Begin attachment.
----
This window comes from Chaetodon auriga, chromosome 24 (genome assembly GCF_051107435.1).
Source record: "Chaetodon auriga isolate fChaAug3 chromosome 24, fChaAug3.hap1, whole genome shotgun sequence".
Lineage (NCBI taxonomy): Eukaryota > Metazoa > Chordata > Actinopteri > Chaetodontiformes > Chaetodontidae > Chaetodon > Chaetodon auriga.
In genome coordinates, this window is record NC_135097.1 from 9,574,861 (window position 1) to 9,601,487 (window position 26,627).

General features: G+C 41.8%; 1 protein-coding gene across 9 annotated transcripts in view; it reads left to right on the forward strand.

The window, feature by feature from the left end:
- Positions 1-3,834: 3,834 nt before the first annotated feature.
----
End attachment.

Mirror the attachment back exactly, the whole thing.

This window comes from Chaetodon auriga, chromosome 24 (genome assembly GCF_051107435.1).
Source record: "Chaetodon auriga isolate fChaAug3 chromosome 24, fChaAug3.hap1, whole genome shotgun sequence".
Lineage (NCBI taxonomy): Eukaryota > Metazoa > Chordata > Actinopteri > Chaetodontiformes > Chaetodontidae > Chaetodon > Chaetodon auriga.
In genome coordinates, this window is record NC_135097.1 from 9,574,861 (window position 1) to 9,601,487 (window position 26,627).

General features: G+C 41.8%; 1 protein-coding gene across 9 annotated transcripts in view; it reads left to right on the forward strand.

The window, feature by feature from the left end:
- Positions 1-3,834: 3,834 nt before the first annotated feature.